NORFOLK, Va. - Summertime typically means sunshine and warm temperatures.
According to Hampton officials, the city has traditionally sent people to libraries and community centers when the National Weather Service issues an Excessive Heat Warning. Officials told News 3 those aren’t open currently, but the city can open some as needed for emergency cooling centers.
“We have to make sure they're cool,” City of Hampton Communications Coordinator Fred Gaskins said. “They can get water, they can get cool off and they can get some respite from the heat.”
Help Inc., a local non-profit, provides shelter for those trying to beat the heat.
“When it's hot outside, we're open five days a week to make sure people have a place to come and stay,” Help Inc. Executive Director Matthew Stearn said.
This year is different due to COVID-19, with officials putting in new measures and following guidance.
“We're going to follow all of the recommendations from the Governor's Office, from the CDC [Centers for Disease Control and Prevention] when it comes to safety. Whether that's making sure people are six feet apart, making sure that they wear masks, and other safety procedures,” Gaskins said.
The CDC has released guidance for COVID-19 and cooling centers.
Some of the guidance includes, if available, considering implementing verbal screening or temperature checks before letting visitors into cooling centers, and if possible, providing alternative cooling sites for anyone showing COVID-19 symptoms, such as a fever, cough and shortness of breath.
Stearn said Help Inc.’s shelter has measures, including symptom and temperature checks and mask requirements.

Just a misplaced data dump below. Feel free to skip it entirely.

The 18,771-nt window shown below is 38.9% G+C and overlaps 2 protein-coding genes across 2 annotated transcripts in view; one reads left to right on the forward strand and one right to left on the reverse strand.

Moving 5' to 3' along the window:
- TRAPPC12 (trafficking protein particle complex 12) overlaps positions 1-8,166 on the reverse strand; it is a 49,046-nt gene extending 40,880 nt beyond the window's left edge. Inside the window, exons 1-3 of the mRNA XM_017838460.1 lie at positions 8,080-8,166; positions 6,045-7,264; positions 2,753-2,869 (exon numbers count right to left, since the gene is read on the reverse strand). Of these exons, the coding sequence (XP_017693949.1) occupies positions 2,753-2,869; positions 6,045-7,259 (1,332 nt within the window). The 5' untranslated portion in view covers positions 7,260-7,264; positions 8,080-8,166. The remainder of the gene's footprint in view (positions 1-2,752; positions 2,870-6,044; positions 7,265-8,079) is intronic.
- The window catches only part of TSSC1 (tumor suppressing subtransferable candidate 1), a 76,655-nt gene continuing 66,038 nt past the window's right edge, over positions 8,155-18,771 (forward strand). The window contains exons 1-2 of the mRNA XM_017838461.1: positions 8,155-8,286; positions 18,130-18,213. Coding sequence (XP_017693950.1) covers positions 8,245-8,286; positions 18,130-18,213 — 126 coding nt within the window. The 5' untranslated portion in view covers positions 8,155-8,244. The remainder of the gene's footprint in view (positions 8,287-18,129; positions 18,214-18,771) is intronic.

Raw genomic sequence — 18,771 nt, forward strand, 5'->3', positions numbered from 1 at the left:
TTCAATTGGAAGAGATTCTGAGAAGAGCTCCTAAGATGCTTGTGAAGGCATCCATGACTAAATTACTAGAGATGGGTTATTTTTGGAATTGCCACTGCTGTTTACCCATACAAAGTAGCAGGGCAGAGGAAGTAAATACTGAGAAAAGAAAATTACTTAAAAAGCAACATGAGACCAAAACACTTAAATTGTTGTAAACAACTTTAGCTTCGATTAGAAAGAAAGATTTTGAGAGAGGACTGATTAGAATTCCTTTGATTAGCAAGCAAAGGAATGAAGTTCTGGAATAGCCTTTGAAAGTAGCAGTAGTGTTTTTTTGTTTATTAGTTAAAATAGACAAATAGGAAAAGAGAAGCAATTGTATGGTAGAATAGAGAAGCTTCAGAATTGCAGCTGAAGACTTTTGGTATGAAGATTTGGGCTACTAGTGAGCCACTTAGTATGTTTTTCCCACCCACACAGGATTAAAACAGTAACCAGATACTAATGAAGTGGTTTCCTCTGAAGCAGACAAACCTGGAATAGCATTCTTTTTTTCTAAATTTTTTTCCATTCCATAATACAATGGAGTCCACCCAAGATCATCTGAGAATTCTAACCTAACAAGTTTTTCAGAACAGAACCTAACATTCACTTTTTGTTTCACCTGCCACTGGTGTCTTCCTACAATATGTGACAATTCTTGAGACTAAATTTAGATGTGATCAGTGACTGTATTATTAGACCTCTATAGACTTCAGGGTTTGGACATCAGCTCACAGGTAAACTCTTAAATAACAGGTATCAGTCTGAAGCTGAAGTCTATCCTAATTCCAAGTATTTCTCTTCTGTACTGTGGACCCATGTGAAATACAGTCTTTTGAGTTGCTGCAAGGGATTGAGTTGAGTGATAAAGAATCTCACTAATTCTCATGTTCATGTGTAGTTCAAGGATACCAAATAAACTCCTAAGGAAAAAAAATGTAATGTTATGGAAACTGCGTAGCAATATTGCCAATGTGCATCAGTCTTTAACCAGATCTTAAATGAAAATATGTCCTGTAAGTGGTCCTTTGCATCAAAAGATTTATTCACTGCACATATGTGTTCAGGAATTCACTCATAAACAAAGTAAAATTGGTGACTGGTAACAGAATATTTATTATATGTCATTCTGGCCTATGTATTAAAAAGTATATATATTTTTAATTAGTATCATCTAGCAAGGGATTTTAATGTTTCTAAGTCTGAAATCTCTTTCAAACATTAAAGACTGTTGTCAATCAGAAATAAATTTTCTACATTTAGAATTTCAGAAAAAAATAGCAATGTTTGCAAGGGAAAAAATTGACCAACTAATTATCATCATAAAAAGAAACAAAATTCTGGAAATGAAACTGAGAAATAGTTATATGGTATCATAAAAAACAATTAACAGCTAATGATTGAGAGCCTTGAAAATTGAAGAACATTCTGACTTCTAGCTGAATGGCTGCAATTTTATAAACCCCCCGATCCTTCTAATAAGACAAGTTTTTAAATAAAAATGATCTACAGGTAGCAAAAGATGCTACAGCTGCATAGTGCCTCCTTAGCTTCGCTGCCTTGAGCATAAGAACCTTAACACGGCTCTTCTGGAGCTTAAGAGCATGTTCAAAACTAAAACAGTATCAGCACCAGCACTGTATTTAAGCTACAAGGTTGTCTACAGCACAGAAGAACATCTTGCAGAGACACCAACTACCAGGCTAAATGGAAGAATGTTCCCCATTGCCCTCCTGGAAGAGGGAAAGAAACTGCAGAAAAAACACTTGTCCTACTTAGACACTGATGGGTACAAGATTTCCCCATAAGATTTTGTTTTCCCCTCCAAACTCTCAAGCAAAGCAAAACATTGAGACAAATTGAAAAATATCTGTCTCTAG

“We want to make sure that we can slow the spread and make sure that our facilities and the services we're trying to provide aren't hindering people's ability just to stay well," he said.
In Norfolk, libraries have also been used for cooling centers.
“We would be using or distributing masks, and incorporating social distancing,” Norfolk Director of Emergency Preparedness and Response Jim Redick said.
Redick told News 3 city officials are looking for the best strategy for each facility while following guidance.
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“Some of those facilities of which we rely may not be open,” Redick said. “Maybe we do a partial opening, where the outer perimeter of the interior of the building that has restrooms and water fountains and alike may be open, but the rest of the facility may not.”
Hampton Roads officials say the pandemic won't stop them from helping you stay cool this summer.
“I'd like to think that our posture is a very resilient one, and we'll get through together whatever comes our way,” Redick said.